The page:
Super Smash Bros. for Wii U/3DS Impressions
Last week, Dual Pixels was invited by Nintendo to visit their New York City headquarters to demo upcoming titles. Within minutes of arriving, not only was a quality game of Super Smash Bros. available at the palm of our hands, but also at the leisure of the conference room chairs. This piece will cover Dual Pixels’ impressions of the upcoming title Super Smash Bros. for Wii U/3DS.
Super Smash Bros. 3DS
Fans currently hope that the first portable installment of the Smash Bros. series will entertain and amaze. I can confirm that the prototype of the game will not dissapoint. Old and new players alike will have a warm welcome from familiar characters and new entries, as well as some new stages. Within minutes of being situated in Nintendo’s conference room, a colleague and myself were setup with the “Smash Run” mode of Super Smash Bros. for 3DS. Smash Run is a new mode in the series and will be exclusive to the 3DS. In this mode up to four players have five minutes to fight alone through a battlefield. While fighting, defeated opponents will drop power ups. Once time runs out, the single player or group will battle, relying on the acquired power ups. In the photo below you can see how the power up system works.
The green boot represents speed, the yellow wing represents jump height, the orange glove represents attack, the red star represents special technique, the purple hammer represents arms/item, and the blue shield represents defense.
Smash Run is a great addition to the game franchise, and I was hooked. Having five minutes to jump and defeat was easy enough, and by doing this simple mechanic the experience changed as my player was upgraded. Taking the train into New York City 5 days a week with fellow Nintendo fans, I could see this brightening up my morning commute. Not only can I kick my friends’ you-know-whats in regular battle, I now have Smash Run to humiliate them more!
I had the pleasure of playing with 4 new characters, all of which added a new competitive edge to the game. I played against Dual Pixels’ Editor-In Chief, Brandon Brown, in a 2v2. We played on a brand new stage, the ‘Nintendog’ stage. While you are battling it out on this stage, a Nintendog will ‘play’ with you as well. As the round progressed, toys were dropped in and taken out added a nice dynamic to our setting.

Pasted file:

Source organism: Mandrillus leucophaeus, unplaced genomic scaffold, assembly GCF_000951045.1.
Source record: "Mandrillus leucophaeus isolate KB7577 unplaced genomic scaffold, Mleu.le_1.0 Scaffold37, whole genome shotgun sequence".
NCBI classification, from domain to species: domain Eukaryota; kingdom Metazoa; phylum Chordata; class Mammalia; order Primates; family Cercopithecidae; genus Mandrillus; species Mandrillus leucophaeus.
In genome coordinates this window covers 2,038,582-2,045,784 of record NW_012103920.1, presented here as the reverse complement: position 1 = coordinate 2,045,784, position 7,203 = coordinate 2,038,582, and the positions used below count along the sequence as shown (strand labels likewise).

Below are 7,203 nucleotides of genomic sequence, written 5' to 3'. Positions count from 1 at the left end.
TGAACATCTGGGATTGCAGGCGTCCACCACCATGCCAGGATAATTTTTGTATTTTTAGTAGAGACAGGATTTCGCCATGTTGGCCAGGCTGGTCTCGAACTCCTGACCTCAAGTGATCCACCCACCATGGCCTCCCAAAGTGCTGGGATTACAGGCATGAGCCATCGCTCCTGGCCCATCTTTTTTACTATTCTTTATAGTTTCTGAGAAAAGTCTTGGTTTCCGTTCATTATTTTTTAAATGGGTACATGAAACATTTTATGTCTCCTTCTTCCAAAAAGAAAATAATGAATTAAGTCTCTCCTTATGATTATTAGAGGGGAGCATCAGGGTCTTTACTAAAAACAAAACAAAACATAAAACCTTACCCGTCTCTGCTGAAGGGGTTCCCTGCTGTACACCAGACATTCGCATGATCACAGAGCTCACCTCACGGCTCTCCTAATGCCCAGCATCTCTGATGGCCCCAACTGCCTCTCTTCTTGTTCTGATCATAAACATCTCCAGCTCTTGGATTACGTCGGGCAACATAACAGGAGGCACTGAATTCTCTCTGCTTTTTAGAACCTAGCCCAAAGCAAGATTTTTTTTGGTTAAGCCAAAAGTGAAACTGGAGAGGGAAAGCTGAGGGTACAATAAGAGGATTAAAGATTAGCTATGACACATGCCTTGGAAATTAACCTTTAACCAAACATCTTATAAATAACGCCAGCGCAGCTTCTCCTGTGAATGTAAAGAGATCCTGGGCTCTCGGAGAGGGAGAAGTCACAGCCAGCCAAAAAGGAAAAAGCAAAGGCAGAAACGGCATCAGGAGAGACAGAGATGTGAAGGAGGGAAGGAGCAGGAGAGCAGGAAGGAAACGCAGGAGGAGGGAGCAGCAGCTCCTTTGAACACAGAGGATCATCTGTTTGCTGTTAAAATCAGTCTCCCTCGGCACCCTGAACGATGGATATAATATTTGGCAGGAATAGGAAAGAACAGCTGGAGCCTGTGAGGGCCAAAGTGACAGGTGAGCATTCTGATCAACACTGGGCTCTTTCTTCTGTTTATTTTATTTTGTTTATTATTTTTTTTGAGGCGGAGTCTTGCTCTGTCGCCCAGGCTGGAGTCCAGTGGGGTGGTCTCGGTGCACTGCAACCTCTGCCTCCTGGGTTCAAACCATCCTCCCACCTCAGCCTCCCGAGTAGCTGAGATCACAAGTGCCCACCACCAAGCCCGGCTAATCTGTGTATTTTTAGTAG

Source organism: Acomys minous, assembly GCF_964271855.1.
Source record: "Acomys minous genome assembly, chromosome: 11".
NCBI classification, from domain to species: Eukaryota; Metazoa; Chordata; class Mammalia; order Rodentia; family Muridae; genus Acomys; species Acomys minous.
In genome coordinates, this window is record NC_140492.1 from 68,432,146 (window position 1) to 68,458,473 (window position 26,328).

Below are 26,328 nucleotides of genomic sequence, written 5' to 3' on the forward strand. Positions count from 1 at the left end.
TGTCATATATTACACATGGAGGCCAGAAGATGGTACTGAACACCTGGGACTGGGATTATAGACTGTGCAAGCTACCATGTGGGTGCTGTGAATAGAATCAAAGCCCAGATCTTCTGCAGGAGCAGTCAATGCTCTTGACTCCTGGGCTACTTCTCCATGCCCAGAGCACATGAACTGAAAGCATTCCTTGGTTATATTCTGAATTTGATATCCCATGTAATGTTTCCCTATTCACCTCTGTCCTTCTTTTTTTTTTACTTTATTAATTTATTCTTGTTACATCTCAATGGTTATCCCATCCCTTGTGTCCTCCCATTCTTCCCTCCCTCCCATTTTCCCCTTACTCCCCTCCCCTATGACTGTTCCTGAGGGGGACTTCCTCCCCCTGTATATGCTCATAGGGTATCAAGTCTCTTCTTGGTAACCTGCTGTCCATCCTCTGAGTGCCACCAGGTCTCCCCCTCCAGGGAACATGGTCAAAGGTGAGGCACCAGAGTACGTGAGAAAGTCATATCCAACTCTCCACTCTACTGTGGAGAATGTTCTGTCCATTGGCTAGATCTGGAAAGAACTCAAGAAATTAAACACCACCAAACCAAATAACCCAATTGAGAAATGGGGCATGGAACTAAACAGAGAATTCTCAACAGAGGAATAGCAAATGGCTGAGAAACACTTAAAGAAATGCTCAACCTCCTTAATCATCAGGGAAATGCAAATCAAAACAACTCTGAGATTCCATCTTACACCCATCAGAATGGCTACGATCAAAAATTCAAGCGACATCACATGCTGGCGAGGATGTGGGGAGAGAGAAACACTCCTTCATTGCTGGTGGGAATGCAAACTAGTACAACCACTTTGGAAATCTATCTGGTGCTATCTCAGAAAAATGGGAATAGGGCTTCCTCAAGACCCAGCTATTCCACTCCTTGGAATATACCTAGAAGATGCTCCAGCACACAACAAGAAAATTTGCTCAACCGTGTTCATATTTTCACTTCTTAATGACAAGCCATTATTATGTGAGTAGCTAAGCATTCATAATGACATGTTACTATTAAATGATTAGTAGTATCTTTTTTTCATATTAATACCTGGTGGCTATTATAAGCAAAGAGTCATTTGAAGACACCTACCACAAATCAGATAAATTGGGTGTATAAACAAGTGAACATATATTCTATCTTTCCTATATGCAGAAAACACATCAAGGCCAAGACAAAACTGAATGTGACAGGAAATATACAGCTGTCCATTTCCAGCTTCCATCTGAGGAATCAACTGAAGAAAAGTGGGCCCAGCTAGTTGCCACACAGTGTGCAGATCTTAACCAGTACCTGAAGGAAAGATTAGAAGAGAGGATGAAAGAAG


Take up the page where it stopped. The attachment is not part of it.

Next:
The graphics on the 3DS were great as well. Nintendo developers did a great job maximizing the graphical aspect of the game without hindering performance. Although we were reminded that the version of the game we played was only a prototype, the graphical superiority and smooth performance at this point was promising.
The Super Smash Bros. for 3DS controls are going to take some getting used to; however, I wouldn’t say they are bad. I found myself having trouble adjusting, but after some getting used to they are fine.
Dual Pixels awards Super Smash Bros. for 3DS an impression score of…
Super Smash Bros. for Wii U
Parallel to it’s 3DS counterpart, familiar faces eased me into the transition of the newest Super Smash Bros. installment. Although we all enjoy what is familiar, life is better when we step outside our comfort zone. Nintendo allows players to do just that with new characters and new stages. Assuming Super Smash Bros. for Wii U is simply a HD revamp of Super Smash Bros. Brawl would be incorrect, but forgivable. It’s new characters and stages the core gameplay concept has remained the same; however, there are two things that highhandedly set this installment in the series apart from the rest.
The two elements; new challengers and GUI. The new GUI is more dynamic, similar to a fighting game. New challengers add new moves, making it harder to escape your enemies. In this game you have to deal with your problems head on. These two things together bring the Super Smash Bros. series closer to the fighting game genre. Despite the “No comment” I received from the Nintendo employees I was meeting with, the game proves this is what the gaming giant was aiming to appeal to fighting game players. The game doesn’t confirm this belief on it’s own. Reggie sent a video message to Evo participants this year wishing them good luck and encouraging them to pickup Super Smash Bros. for Wii U, showing Nintendo is interested in the fighting game community.
What I think will impress many is how Super Smash Bros. for Wii U captures the glory of it’s predecessors, and in HD. The characters and arenas were sharp as a tac. Initially the stunning graphics diverted my attention from the game.
The gameplay was impressive. The game moved quickly, and with the HD you would expect some sort of bump down of the performance. The controls were easy. There was no transition from Melee in terms of controls.
Dual Pixels awards Super Smash Bros. for Wii U an impression score of…
Fans reached out to Dual Pixels on Facebook with questions about the game. I chose two questions to answer, which can be found below.
Q1: Will any of the mechanics return from Melee?
A1: Yes. I would say it mainly resides with the moves of familiar challengers, but Super Smash Bros. for Wii U has taken on a whole new feel.
Q2: Will there be voice chat for either version?
A2: I’m not sure about that actually. I will reach out to Nintendo on this.
(Check back here for an update about question 2).